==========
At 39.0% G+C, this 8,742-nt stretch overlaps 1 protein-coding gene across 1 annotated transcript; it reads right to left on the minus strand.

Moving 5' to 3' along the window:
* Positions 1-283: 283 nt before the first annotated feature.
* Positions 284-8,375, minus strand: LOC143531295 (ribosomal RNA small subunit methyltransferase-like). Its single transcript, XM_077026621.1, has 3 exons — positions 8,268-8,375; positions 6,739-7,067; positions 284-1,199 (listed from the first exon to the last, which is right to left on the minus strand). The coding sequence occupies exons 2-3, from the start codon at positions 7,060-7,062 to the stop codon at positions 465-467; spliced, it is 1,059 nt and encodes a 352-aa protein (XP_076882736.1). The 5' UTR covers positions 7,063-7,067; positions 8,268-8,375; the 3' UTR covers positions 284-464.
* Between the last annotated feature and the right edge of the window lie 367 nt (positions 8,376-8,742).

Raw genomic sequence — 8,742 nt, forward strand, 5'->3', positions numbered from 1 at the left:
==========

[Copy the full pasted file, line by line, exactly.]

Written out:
At 39.0% G+C, this 8,742-nt stretch overlaps 1 protein-coding gene across 1 annotated transcript; it reads right to left on the minus strand.

Moving 5' to 3' along the window:
* Positions 1-283: 283 nt before the first annotated feature.
* Positions 284-8,375, minus strand: LOC143531295 (ribosomal RNA small subunit methyltransferase-like). Its single transcript, XM_077026621.1, has 3 exons — positions 8,268-8,375; positions 6,739-7,067; positions 284-1,199 (listed from the first exon to the last, which is right to left on the minus strand). The coding sequence occupies exons 2-3, from the start codon at positions 7,060-7,062 to the stop codon at positions 465-467; spliced, it is 1,059 nt and encodes a 352-aa protein (XP_076882736.1). The 5' UTR covers positions 7,063-7,067; positions 8,268-8,375; the 3' UTR covers positions 284-464.
* Between the last annotated feature and the right edge of the window lie 367 nt (positions 8,376-8,742).

Raw genomic sequence — 8,742 nt, forward strand, 5'->3', positions numbered from 1 at the left: